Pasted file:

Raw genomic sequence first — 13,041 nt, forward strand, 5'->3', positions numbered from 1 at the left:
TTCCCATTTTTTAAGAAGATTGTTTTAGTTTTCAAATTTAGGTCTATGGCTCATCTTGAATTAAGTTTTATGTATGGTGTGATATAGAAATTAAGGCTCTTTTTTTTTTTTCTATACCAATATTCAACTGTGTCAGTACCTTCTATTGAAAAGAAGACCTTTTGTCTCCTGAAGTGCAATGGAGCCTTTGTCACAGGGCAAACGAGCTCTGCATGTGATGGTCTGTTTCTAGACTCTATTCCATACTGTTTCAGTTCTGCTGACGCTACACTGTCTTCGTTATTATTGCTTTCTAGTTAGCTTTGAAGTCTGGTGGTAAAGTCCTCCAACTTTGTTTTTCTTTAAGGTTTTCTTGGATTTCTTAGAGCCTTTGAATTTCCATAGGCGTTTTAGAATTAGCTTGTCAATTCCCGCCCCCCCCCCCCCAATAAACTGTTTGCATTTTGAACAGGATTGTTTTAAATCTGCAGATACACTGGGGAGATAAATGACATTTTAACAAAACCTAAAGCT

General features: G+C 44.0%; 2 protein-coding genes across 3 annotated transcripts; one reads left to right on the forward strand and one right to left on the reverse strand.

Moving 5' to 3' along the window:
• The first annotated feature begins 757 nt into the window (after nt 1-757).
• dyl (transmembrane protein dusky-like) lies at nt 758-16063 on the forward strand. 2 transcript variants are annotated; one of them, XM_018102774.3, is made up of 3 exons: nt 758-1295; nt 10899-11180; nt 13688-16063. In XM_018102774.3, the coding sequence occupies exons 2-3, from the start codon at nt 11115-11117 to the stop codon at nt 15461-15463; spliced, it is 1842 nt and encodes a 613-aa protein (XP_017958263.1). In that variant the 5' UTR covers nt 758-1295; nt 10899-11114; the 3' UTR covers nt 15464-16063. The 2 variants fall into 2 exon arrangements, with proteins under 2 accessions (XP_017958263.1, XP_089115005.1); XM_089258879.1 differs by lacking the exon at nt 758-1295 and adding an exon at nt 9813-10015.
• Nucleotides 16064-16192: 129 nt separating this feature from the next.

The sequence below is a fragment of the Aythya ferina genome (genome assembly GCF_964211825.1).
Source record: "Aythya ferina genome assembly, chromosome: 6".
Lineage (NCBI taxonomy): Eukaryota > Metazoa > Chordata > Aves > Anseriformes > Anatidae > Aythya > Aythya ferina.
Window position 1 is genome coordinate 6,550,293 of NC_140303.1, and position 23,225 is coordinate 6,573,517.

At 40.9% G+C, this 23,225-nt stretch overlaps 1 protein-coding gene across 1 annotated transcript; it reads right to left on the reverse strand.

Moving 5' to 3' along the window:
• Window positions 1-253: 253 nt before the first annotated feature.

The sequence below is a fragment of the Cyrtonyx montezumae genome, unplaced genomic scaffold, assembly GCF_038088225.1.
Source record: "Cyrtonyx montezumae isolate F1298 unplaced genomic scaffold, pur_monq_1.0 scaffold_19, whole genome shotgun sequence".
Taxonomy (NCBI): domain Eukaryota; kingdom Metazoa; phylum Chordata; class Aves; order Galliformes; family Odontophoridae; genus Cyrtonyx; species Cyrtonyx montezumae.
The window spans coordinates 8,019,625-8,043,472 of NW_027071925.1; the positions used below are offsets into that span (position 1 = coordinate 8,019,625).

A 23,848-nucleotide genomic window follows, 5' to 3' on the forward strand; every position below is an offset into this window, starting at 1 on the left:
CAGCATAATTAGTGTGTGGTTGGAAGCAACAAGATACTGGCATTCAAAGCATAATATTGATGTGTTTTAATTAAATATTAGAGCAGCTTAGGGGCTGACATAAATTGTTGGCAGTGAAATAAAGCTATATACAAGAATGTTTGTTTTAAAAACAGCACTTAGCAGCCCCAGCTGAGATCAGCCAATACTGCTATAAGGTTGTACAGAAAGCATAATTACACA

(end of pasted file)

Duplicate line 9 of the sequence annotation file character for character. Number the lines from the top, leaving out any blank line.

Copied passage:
Source record: "Aythya ferina genome assembly, chromosome: 6".